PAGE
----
ARLINGTON, Va. (7News) — Virginia Governor Glenn Youngkin joined his Secretary of Education and the State Superintendent of Public Instruction on Monday for a news conference about the results of the National Assessment of Educational Progress (NAEP), known as the 'Nation's Report Card'.
"When we see these numbers today, just like the numbers we have seen from tests taken over the last three years, it upsets us. And it should," Youngkin said. "This should be a call to action."
SEE ALSO: NAEP reading & math test scores fell across the US during pandemic. How did the DMV do?
To view more details from the NAEP results for Virginia, click here.
NAEP also provided the following summary statements on its website:
Fourth Grade Math: "In 2022, the average score of fourth-grade students in Virginia was 236. This was not significantly different from the average score of 235 for public school students in the nation. The average score for students in Virginia in 2022 (236) was lower than their average score in 2019 (247) and was higher than their average score in 2000 (230)."
Fourth Grade Reading: "In 2022, the average score of fourth-grade students in Virginia was 214. This was not significantly different from the average score of 216 for public school students in the nation. The average score for students in Virginia in 2022 (214) was lower than their average score in 2019 (224) and was not significantly different from their average score in 1998 (217)."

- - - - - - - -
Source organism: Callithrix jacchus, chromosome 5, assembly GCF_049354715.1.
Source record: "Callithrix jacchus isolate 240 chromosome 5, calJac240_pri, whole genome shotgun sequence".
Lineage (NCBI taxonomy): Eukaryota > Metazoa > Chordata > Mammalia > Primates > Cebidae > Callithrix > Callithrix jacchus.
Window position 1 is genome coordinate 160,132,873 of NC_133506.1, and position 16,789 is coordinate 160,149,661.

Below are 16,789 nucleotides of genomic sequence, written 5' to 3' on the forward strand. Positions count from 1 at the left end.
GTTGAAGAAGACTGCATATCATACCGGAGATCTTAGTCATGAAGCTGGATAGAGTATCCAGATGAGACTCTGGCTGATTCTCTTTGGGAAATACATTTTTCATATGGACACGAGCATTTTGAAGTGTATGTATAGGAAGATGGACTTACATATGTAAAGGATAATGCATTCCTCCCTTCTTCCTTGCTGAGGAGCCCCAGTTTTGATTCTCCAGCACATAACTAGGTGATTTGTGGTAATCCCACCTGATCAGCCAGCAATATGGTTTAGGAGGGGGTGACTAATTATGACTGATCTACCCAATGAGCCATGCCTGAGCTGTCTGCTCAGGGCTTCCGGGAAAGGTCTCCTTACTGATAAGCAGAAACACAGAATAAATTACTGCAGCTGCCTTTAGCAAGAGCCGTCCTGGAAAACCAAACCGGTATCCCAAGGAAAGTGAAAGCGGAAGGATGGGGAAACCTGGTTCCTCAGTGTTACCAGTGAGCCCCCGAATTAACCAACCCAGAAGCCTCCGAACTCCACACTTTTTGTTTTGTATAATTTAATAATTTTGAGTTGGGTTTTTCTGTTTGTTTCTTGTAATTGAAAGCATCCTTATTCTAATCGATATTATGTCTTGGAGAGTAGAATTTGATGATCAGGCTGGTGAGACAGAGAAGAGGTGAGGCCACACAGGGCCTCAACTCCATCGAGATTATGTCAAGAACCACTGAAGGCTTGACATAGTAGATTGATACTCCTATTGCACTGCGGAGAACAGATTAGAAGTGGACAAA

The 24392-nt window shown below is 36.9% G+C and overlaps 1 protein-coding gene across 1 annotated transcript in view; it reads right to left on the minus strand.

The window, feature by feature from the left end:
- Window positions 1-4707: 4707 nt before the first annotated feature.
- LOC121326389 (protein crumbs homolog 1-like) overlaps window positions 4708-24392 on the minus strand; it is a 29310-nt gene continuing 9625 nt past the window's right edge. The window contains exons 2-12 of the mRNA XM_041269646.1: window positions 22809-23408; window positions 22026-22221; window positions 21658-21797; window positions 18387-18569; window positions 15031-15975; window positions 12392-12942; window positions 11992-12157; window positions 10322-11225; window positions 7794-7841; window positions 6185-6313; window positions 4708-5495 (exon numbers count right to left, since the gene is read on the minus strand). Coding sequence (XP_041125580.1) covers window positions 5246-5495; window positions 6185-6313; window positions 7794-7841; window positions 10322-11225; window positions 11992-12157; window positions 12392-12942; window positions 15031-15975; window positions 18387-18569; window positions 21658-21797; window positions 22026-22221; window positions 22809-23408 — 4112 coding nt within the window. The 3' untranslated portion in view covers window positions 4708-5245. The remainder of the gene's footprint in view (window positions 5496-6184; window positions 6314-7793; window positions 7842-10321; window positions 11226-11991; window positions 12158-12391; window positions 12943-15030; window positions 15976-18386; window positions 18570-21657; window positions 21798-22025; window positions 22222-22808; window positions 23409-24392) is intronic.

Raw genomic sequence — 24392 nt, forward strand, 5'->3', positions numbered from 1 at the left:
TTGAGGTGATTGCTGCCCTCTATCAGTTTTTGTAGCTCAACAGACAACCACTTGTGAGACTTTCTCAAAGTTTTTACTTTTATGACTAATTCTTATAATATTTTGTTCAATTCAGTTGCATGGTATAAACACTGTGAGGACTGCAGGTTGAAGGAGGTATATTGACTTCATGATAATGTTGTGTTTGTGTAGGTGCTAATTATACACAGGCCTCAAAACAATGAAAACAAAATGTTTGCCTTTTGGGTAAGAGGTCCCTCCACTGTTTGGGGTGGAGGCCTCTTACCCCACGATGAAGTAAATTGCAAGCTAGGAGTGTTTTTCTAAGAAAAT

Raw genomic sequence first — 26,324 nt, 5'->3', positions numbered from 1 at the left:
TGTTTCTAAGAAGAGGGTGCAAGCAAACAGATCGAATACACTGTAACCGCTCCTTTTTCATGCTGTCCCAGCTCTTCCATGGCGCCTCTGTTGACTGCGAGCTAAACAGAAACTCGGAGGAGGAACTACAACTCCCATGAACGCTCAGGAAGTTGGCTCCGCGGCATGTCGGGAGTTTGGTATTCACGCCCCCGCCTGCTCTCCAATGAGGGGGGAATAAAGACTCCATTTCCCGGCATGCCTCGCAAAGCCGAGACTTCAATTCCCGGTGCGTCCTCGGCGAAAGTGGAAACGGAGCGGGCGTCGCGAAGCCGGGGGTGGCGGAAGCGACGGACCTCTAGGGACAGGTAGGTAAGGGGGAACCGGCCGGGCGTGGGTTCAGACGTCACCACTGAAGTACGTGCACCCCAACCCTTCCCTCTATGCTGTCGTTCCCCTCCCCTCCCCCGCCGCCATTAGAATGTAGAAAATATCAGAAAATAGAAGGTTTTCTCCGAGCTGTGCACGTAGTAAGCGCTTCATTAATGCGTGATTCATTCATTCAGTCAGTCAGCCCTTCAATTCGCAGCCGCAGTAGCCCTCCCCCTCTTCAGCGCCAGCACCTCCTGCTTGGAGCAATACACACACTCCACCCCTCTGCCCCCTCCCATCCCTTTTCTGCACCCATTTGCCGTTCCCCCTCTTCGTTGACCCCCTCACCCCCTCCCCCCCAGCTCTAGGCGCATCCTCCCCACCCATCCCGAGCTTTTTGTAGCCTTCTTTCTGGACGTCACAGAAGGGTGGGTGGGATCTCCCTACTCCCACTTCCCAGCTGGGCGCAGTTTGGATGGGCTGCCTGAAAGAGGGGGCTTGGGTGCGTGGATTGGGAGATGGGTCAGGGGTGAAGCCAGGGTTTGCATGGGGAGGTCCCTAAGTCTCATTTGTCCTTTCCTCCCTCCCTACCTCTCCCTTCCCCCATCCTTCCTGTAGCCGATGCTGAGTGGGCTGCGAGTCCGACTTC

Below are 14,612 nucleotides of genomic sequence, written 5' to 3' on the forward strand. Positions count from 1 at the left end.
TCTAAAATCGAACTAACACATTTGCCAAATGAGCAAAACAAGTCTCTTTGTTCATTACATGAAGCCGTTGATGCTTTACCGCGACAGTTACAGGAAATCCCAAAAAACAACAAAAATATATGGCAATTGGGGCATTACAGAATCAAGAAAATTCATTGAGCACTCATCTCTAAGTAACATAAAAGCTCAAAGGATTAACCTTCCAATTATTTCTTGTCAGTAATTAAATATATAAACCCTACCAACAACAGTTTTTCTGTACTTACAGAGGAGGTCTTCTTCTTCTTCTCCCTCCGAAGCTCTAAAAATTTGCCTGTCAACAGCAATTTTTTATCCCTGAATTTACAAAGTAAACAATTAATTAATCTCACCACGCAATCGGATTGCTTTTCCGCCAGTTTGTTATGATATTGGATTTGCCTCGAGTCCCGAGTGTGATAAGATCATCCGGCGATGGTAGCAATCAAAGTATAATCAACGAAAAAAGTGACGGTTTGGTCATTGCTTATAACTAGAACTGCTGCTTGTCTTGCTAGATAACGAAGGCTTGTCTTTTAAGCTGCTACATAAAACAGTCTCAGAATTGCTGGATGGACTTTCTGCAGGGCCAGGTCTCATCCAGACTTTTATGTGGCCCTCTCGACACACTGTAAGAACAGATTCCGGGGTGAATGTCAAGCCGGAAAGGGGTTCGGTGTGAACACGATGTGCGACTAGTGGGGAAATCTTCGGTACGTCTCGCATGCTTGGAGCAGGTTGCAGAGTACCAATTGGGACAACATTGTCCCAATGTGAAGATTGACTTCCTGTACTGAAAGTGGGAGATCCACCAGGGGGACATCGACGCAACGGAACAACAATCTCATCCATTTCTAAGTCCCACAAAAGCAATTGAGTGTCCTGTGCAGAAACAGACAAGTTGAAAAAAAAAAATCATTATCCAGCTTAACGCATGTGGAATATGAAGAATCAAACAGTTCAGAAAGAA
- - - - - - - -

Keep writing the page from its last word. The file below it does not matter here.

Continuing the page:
Eighth Grade Math: "In 2022, the average score of eighth-grade students in Virginia was 279. This was higher than the average score of 273 for public school students in the nation. The average score for students in Virginia in 2022 (279) was lower than their average score in 2019 (287) and was higher than their average score in 2000 (275)."
Eighth Grade Reading: "In 2022, the average score of eighth-grade students in Virginia was 260. This was not significantly different from the average score of 259 for public school students in the nation. The average score for students in Virginia in 2022 (260) was not significantly different from their average score in 2019 (262) and was lower than their average score in 1998 (266)."
State Superintendent Jillian Balow said Virginia saw "the largest decline in the nation" in fourth grade reading and math test scores when compared with 2017 scores.
"For the first time in 30 years, Virginia's fourth graders are average. Let's start with fourth grade reading. There is no sugar coating what you see here. After decades of performing above the national average, our fourth graders are now at the national mean. Only 32 percent scored proficient or better on the 2022 NAEP, compared with 43 percent in 2017," Balow said.